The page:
"In “Wilderness,” Daymaker provides us with eight songs that are powerful, infectious, and emotionally moving. On the whole, the record is raw; a stripped-down live performance indicative of a band that is still forging its impressive chemistry. Daymaker has set the bar high for itself with this release, which will hopefully beckon its members to further develop their impressive foundations in the future. Daymaker has what it takes to move a lot of people in a significant way, and “Wilderness” demonstrates why.
Singer Erin Delaney’s voice is an emotional whirlwind that never loses its innate sense of melody as it rises from sweet and charming at its base, to an uncompromising existential tornado at its summit. A good example of this spectrum is “Low Standards,” a noteworthy song that exhibits Delaney at her most vulnerable in an emotional and honest performance that sticks with you long after the record is over.
Egon Schiele’s guitar playing is chaotic and expressive. It bubbles and evolves like an organism in flux, and often times, acts as a second voice to Delaney’s emotional turbulence. For example, on “#Summerhit,” Schiele swirls around a central melody line that refreshingly substitutes improvised emotional inflection for rote repetition. His style of playing simultaneously provides the songs with both a sense of melodic continuity and an emotional trajectory.
Drummer Dina Moore and bassist Eric Newmiller are the musical spine of the band. Together they provide a sense of stability that is a necessary antithesis to the chaos of the guitar and vocals. Though stable, Moore and Newmiller ebb and flow with the emotional flux, and provide the aesthetic space for emotional chaos to ensue in its most powerful forms. A good example of this is “Bacteria,” where they drive the song from a tasteful tumble to a thunderous climax.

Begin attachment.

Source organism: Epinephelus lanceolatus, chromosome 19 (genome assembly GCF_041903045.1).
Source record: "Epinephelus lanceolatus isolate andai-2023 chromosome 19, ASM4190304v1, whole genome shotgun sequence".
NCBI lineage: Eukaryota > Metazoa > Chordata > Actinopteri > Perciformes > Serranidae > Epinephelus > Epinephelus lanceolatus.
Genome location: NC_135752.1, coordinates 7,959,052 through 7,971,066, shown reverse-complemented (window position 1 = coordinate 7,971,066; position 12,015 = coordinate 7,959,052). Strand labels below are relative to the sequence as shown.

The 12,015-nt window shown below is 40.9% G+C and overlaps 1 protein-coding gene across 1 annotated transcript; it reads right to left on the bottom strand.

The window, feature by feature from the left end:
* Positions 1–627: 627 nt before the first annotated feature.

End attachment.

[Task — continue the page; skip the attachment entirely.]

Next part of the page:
Ultimately, there is an intellectual depth in the lyrics of this record that is both its staying power and its crowning achievement. A certain philosophy defines “Wilderness,” and it’s a worthwhile endeavor to try and understand it. Albert Camus once described life as the “desperate encounter between human curiosity and the silence of the universe.” Something like this notion is expressed in “Wilderness” as Daymaker often invokes references to nature as metaphors for the emotional complexities of relationships, and the ineffable qualities of existence. The listener shares something exhilarating and inexplicable about budding romance during the album’s infectious opener (“Glow Worm”) as Delaney proclaims: “I get bioluminescent when you come around, I change colors like a deep sea squid.” The listener spends time reflecting on what Delaney is trying to express about the fall-out of a failed relationship in “Great Bye” when she invokes a metaphor from physics: “all right this is the half-life.” She forces the listener to confront something profound yet optimistic about the nature of reality when she repeatedly screams “there is always a storm on Jupiter and it’s always morning on the sun!” in the album’s epic closer, “Jupiter Song.” The lyrics explicitly contextualize the meaning of individual experience within ecology and cosmology; and it does this over and again. Honey, bacteria, toxic lake. Take your pick. The album’s conceptual continuity and raw emotional expression demand that it be understood as more than merely a solid debut. They demand that “Wilderness” be understood as a comprehensive, well though-out piece of artwork; one that invites the listener to listen actively, and ultimately rewards her for doing so."
- Glenn Curran, Already Dead Tapes, 2015